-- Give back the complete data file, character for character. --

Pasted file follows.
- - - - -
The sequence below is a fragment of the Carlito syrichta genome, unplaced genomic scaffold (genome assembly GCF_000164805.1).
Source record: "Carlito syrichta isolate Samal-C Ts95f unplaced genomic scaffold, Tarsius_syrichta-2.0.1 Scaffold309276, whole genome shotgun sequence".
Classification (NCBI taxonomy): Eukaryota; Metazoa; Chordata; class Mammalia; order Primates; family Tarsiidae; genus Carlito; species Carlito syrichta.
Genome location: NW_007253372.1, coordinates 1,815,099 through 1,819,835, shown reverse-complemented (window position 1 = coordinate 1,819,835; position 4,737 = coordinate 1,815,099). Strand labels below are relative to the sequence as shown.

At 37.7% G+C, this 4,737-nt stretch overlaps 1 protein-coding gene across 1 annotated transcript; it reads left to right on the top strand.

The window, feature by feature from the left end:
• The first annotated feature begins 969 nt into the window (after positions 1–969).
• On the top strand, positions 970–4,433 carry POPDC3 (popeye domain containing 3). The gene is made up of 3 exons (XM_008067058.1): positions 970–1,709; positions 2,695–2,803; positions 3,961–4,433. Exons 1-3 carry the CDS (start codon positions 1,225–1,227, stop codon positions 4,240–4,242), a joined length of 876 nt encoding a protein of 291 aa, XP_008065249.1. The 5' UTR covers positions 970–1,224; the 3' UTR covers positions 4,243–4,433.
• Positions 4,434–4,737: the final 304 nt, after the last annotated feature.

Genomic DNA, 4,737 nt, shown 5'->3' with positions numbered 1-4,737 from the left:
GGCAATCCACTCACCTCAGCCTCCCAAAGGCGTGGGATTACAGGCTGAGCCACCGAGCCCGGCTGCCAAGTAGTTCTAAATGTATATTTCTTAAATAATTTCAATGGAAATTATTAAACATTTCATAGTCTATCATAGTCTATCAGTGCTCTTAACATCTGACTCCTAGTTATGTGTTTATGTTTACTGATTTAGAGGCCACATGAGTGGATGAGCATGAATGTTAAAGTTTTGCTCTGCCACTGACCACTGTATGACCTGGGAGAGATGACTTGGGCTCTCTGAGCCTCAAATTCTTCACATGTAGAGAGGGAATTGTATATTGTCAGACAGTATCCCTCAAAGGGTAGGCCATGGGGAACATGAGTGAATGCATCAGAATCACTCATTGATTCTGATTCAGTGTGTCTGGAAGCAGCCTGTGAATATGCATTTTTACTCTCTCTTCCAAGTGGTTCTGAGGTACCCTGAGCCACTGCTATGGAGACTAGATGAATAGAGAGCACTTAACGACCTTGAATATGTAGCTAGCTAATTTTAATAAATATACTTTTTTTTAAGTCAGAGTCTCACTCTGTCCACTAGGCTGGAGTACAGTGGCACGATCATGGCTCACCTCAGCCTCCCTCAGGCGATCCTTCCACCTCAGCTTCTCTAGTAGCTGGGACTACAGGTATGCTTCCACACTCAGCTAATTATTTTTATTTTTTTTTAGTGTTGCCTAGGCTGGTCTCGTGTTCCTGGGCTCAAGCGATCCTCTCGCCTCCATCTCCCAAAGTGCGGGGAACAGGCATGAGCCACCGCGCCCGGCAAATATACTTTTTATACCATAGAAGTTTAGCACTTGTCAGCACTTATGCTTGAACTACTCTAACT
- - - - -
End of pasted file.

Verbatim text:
The sequence below is a fragment of the Carlito syrichta genome, unplaced genomic scaffold (genome assembly GCF_000164805.1).
Source record: "Carlito syrichta isolate Samal-C Ts95f unplaced genomic scaffold, Tarsius_syrichta-2.0.1 Scaffold309276, whole genome shotgun sequence".
Classification (NCBI taxonomy): Eukaryota; Metazoa; Chordata; class Mammalia; order Primates; family Tarsiidae; genus Carlito; species Carlito syrichta.
Genome location: NW_007253372.1, coordinates 1,815,099 through 1,819,835, shown reverse-complemented (window position 1 = coordinate 1,819,835; position 4,737 = coordinate 1,815,099). Strand labels below are relative to the sequence as shown.

At 37.7% G+C, this 4,737-nt stretch overlaps 1 protein-coding gene across 1 annotated transcript; it reads left to right on the top strand.

The window, feature by feature from the left end:
• The first annotated feature begins 969 nt into the window (after positions 1–969).
• On the top strand, positions 970–4,433 carry POPDC3 (popeye domain containing 3). The gene is made up of 3 exons (XM_008067058.1): positions 970–1,709; positions 2,695–2,803; positions 3,961–4,433. Exons 1-3 carry the CDS (start codon positions 1,225–1,227, stop codon positions 4,240–4,242), a joined length of 876 nt encoding a protein of 291 aa, XP_008065249.1. The 5' UTR covers positions 970–1,224; the 3' UTR covers positions 4,243–4,433.
• Positions 4,434–4,737: the final 304 nt, after the last annotated feature.

Genomic DNA, 4,737 nt, shown 5'->3' with positions numbered 1-4,737 from the left:
GGCAATCCACTCACCTCAGCCTCCCAAAGGCGTGGGATTACAGGCTGAGCCACCGAGCCCGGCTGCCAAGTAGTTCTAAATGTATATTTCTTAAATAATTTCAATGGAAATTATTAAACATTTCATAGTCTATCATAGTCTATCAGTGCTCTTAACATCTGACTCCTAGTTATGTGTTTATGTTTACTGATTTAGAGGCCACATGAGTGGATGAGCATGAATGTTAAAGTTTTGCTCTGCCACTGACCACTGTATGACCTGGGAGAGATGACTTGGGCTCTCTGAGCCTCAAATTCTTCACATGTAGAGAGGGAATTGTATATTGTCAGACAGTATCCCTCAAAGGGTAGGCCATGGGGAACATGAGTGAATGCATCAGAATCACTCATTGATTCTGATTCAGTGTGTCTGGAAGCAGCCTGTGAATATGCATTTTTACTCTCTCTTCCAAGTGGTTCTGAGGTACCCTGAGCCACTGCTATGGAGACTAGATGAATAGAGAGCACTTAACGACCTTGAATATGTAGCTAGCTAATTTTAATAAATATACTTTTTTTTAAGTCAGAGTCTCACTCTGTCCACTAGGCTGGAGTACAGTGGCACGATCATGGCTCACCTCAGCCTCCCTCAGGCGATCCTTCCACCTCAGCTTCTCTAGTAGCTGGGACTACAGGTATGCTTCCACACTCAGCTAATTATTTTTATTTTTTTTTAGTGTTGCCTAGGCTGGTCTCGTGTTCCTGGGCTCAAGCGATCCTCTCGCCTCCATCTCCCAAAGTGCGGGGAACAGGCATGAGCCACCGCGCCCGGCAAATATACTTTTTATACCATAGAAGTTTAGCACTTGTCAGCACTTATGCTTGAACTACTCTAACT